By Jon Weisman
High above the champagne party in the Dodger clubhouse, the booth sits empty now. And yet it feels so full.
Vin Scully clocked in at Dodger Stadium for the final time today, a day that encapsulated so much of what made him baseball’s premier voice.
There was a pennant race with two games to call simultaneously — the Dodgers playing the Rockies at home, the Giants playing the Padres in San Diego, with either result potentially handing a National League West title to the Dodgers.
There was perspective, tragically, from the death of José Fernández, with Vin quoting from a tweet the Miami pitcher sent a year ago: “If you were given a book with the story of your life, would you read the end?”
Said Vin: “He was 23 then, and already thinking some pretty deep thoughts.”
There was family, highlighted by an overflow crowd from Vin’s 16 grandchildren and three great-grand children crashing his booth midgame.
There was respect, with every Dodger hitter tipping his helmet and saluting Vin on the way to the batters box.
And there was humility, with Vin trying to deflect attention from himself, yet unable to go without expressing gratitude for it all.
“I really appreciate it,” he said. “I don’t know who planned it or who started it.”
There were references to George “High Pockets” Kelly; there was a “deuces wild.” There was, in short, Vin.
As we wondered how this day would end, there was drama — magnificent drama, as Corey Seager’s two-out, bottom-of-the-ninth, game-tying blast triggered Vin’s definitive call. “A high drive into deep right field …”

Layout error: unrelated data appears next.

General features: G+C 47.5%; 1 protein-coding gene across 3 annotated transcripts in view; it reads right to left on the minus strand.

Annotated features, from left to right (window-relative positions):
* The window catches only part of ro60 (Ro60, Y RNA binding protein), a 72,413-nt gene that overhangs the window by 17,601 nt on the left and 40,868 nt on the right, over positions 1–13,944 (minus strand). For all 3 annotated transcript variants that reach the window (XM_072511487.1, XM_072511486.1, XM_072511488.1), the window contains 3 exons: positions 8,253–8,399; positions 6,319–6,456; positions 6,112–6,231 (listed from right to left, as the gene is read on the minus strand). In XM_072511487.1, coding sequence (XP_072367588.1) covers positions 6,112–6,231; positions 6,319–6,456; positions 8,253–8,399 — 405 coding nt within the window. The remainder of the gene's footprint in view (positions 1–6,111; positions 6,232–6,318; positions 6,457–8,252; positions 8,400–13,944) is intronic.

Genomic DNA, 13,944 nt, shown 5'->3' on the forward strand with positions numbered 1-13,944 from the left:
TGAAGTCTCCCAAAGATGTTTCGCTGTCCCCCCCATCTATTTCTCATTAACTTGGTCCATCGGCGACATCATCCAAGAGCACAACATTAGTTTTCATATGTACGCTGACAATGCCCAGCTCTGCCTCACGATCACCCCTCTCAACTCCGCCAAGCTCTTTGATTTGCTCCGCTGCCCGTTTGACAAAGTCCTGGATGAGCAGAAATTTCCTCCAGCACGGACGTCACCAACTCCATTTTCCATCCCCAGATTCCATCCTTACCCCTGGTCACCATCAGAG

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Then came the topper: the glory of Charlie Culberson’s division-winning walkoff homer, kicking off jubilation at Dodger Stadium.
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“Swung on — a high fly ball to deep left field,” Vin said, seemingly as surprised as anyone. “Can you believe a home run? And the Dodgers have clinched the division and will celebrate on schedule.
“Leave it to the Dodgers. Charlie Culberson, a game-winning home run. What a moment to have it — and would you believe, his first home run of the year.”
All day long, fans showered Vin with love, and he returned it with heartfelt waves and gestures. The most sentimental was saved for last.
Vin took the microphone from in booth, patched into the public address system. He had “a modest contribution” — but his own.
He told the fans, once more, how much he loved them. And then, he stood with his wife Sandi, as everyone heard a recording of Vin singing “The Wind Beneath My Wings.”
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Finally, Vin signed off, for the last time here, for the last time before the final trip to San Francisco. Then, as Vin would assuredly prefer, the celebration turned to the team in the clubhouse.
Vunderful, vunderful, vor the boys to vin it for Vin.
Almost like Sinatra, his voice got better as he aged.
It was wonderful. But at least now we know his retirement plans: touring with Tony Bennett.
I stayed home to listen and watch Vin on TV but I’ve heard from several Dodger Thoughts people that they felt it was the most emotional game they have ever been too.
An all time classic game. Who could ask for more?